Also, mind please that the 20 - 20000 Hz of the human hearing is also not a matter of fact. Exactly like with people who have better or worse senses ( sight, hearing, smell ). For example , it is said that the lower limit for human hearing is 20 Hz. The other day I did a subwoofer test from a site. With samples from 20 Hz down to 4 Hz. I could ( hardly ) but I was able to hear the sound 12 Hz and 16 Hz. So please mind that those limitations are not innate to everyone. I'm not saying that there are some people there who have a sense of hearing like a dog but they might hear a bit more than standards for humans. In case of SACD , everyone should hear the difference straight off without super keen senses.
You may be right but in my experience it is not frequency range that is the kicker it is soundstage and the apparent depth you can get from a SACD. Orchestral pieces make this quite apparent. It would appear that bitcount does much more and it is certainly quite apparent to my ears. Does it manifest itself more depending on the quality of the equipment used in playback? I cannot say for sure. Most SACD's I own are stereo only which is fine by me as my stereo set-up is much better than my home theatre surround system.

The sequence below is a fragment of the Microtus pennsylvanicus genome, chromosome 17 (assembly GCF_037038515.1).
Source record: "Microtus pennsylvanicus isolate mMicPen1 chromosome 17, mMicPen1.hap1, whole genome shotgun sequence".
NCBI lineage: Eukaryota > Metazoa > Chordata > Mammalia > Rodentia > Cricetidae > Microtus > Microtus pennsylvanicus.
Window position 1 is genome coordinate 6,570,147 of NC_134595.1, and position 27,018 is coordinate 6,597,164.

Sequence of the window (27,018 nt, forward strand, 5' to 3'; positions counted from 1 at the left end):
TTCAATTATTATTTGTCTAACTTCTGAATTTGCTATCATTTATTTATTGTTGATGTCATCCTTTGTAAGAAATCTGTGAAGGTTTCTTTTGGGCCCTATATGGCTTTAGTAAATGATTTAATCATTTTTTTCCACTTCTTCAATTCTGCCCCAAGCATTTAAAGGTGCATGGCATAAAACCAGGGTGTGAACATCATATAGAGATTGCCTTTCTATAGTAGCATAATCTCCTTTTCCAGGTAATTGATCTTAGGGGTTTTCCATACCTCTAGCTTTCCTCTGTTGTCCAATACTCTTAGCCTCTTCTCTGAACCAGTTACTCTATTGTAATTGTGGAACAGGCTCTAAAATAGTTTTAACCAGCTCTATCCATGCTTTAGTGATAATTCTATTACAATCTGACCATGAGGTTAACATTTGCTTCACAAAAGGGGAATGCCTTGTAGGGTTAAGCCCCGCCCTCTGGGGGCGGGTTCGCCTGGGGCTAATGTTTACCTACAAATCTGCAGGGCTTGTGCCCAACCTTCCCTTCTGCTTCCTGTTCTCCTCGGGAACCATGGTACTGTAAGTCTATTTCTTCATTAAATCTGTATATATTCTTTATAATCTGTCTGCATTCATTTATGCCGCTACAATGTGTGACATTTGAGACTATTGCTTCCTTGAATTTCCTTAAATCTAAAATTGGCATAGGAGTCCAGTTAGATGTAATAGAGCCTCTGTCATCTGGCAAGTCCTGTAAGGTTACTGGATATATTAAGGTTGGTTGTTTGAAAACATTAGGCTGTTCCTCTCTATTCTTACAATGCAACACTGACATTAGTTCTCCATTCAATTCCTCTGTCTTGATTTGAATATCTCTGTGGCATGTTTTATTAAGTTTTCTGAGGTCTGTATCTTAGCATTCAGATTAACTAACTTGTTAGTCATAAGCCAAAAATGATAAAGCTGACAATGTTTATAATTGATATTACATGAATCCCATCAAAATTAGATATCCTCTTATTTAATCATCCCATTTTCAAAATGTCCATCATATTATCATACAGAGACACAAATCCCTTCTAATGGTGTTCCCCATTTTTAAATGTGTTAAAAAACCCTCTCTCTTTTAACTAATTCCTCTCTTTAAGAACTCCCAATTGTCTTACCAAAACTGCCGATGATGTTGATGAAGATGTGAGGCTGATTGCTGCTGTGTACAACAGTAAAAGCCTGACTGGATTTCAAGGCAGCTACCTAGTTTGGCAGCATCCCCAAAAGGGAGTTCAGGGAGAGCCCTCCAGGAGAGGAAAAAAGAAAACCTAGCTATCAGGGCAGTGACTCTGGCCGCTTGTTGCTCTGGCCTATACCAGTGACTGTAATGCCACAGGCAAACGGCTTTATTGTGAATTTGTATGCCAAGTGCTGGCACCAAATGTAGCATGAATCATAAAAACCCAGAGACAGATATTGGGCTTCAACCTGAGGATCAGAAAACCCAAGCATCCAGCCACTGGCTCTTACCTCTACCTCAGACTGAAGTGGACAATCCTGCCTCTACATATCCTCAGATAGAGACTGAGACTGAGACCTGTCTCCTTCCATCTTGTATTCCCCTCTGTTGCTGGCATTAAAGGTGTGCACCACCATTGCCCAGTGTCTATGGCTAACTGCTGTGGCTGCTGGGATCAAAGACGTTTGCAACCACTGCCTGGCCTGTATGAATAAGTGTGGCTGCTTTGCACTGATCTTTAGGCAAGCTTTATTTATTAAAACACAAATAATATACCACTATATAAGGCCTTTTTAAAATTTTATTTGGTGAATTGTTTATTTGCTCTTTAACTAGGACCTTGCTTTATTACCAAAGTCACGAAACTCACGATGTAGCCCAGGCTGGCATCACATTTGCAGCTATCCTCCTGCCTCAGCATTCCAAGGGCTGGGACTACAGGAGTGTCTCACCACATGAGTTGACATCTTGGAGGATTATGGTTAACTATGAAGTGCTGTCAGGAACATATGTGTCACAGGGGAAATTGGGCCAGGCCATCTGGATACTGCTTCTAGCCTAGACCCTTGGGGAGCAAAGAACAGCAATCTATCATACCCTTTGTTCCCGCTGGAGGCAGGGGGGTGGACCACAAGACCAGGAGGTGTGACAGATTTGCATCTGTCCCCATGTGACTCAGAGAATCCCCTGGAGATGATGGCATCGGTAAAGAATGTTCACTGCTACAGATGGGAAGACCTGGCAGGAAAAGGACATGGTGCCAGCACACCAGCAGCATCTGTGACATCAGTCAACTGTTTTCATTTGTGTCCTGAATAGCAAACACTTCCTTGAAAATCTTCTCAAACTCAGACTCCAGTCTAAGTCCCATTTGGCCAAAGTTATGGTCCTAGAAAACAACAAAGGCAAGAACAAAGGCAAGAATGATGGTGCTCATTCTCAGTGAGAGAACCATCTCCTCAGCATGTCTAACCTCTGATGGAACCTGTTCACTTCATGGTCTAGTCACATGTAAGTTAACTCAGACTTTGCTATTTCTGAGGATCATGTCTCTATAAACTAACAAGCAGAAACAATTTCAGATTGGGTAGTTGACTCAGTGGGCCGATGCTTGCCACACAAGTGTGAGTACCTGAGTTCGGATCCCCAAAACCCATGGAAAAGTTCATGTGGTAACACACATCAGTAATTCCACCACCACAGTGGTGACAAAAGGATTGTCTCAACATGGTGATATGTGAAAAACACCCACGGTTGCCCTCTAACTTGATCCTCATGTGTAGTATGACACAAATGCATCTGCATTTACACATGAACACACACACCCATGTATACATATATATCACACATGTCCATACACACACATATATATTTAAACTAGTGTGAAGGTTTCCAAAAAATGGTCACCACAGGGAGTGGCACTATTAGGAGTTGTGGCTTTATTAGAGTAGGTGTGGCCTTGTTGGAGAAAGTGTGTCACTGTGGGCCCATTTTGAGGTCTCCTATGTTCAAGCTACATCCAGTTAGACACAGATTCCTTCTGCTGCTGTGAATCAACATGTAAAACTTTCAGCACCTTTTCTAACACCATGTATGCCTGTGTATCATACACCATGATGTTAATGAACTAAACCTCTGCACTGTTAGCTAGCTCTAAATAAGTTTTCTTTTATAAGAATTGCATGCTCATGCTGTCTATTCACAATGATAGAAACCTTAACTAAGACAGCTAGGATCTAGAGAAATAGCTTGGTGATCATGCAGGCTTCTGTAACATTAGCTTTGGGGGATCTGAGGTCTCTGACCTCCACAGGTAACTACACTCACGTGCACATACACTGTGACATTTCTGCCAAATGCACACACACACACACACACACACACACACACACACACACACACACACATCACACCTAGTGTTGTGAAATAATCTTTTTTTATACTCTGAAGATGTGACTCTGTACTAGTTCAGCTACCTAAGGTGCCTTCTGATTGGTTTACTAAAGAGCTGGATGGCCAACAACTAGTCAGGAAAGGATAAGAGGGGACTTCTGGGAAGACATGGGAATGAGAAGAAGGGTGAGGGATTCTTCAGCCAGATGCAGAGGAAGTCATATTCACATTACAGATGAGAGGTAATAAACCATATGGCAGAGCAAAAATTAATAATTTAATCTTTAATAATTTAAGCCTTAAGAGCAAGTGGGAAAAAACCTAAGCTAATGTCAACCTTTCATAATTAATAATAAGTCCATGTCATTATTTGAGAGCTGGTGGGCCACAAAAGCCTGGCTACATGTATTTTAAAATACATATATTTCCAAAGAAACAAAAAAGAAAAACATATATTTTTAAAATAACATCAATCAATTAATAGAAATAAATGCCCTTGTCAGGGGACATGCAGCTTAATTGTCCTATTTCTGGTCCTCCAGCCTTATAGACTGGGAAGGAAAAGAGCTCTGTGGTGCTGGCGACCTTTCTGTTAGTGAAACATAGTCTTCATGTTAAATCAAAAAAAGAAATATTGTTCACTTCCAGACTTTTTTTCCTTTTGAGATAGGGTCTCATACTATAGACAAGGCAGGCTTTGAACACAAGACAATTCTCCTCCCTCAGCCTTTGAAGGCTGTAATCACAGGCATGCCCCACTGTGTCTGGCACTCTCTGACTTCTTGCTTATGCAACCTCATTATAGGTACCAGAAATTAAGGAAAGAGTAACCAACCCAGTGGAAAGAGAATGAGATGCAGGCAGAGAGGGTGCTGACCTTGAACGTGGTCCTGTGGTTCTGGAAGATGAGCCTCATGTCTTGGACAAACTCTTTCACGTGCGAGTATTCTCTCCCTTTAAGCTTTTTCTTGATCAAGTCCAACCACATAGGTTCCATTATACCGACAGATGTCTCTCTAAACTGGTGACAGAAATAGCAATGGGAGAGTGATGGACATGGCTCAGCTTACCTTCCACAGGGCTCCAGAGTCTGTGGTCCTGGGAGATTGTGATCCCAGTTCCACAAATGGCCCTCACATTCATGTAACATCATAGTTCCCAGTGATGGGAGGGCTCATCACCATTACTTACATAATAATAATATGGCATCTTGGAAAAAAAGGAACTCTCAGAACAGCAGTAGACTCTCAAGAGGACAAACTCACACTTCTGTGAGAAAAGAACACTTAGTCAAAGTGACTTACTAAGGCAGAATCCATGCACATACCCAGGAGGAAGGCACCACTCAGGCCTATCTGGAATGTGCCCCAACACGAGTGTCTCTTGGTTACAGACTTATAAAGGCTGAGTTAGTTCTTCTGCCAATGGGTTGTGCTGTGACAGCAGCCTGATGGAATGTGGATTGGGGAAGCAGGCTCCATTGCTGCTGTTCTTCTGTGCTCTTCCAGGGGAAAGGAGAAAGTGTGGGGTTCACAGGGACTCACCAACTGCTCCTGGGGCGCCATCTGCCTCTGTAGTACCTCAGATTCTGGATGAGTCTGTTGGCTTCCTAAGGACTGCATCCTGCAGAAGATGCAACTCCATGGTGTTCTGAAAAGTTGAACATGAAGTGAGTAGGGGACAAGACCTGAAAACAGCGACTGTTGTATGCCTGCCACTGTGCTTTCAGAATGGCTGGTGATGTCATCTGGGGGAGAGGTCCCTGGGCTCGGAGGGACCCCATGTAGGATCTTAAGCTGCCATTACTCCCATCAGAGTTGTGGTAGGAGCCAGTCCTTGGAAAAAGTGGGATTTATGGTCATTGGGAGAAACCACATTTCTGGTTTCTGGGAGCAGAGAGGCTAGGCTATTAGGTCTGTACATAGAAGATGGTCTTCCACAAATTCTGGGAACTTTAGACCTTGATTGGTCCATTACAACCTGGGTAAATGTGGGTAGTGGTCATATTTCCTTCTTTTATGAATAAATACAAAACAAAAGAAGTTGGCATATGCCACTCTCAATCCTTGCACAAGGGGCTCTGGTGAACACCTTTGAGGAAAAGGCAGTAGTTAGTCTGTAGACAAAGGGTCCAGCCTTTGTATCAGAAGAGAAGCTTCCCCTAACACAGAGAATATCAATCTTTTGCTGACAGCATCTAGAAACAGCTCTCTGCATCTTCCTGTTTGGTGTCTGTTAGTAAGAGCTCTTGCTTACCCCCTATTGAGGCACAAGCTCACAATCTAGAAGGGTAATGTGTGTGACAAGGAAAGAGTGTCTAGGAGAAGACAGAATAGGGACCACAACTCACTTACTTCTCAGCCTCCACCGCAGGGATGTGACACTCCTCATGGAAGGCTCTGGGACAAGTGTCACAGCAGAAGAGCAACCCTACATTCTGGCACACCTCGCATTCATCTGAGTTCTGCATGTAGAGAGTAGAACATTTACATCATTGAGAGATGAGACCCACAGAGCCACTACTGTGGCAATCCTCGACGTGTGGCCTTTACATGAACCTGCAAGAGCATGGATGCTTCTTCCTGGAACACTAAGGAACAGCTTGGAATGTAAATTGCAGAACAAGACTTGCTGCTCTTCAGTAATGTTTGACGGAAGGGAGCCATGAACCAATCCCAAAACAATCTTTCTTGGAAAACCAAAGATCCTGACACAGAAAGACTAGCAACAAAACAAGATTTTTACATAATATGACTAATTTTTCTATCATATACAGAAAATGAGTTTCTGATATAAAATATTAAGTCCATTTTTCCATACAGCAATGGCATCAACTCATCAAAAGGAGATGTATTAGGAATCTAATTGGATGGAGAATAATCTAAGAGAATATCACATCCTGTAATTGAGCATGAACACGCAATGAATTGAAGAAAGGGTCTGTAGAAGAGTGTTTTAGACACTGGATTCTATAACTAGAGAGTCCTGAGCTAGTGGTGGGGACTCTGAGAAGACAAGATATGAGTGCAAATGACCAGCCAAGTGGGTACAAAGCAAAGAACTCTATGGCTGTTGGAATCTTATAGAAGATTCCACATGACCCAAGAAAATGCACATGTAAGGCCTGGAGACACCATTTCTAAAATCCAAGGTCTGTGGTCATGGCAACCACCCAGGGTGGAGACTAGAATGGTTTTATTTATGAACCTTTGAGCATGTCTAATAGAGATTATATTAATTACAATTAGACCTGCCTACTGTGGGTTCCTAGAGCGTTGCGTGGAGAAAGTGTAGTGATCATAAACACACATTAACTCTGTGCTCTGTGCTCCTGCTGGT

All discs I have are excellent which is more than I can say for a couple of Bluray Audio ones I own.
Hi,

When you refer to blu-ray audio, are you stating the Pure Audio versions? These are meant to be the optimal and produced to the highest standard.

Regards,

Shadders.
 

stereoman

Well-known member
Mar 22, 2016
144
13
4,595
shadders said:
Al ears said:
stereoman said:
Gazzip said:
abacus said:
CD (16/44) is beyond what the ear can differentiate, therefore going higher is pointless, (It is only higher in studios for easier mixing & mastering) as to the final sound, then it will be a combination of the mastering process and the quality of the users DAC.

SACD allows multi-channel audio, whereas CD does not, thus allowing a wider more involving sound stage to be created with multiple speakers, (Just like the difference between a stereo system and home cinema) although not all SACD provide this.

If they made the CD layer sound as good as the SACD layer, (Assuming using just 2 speakers) then people would soon ditch SACD and stick with CD, so comparing them has no relevance.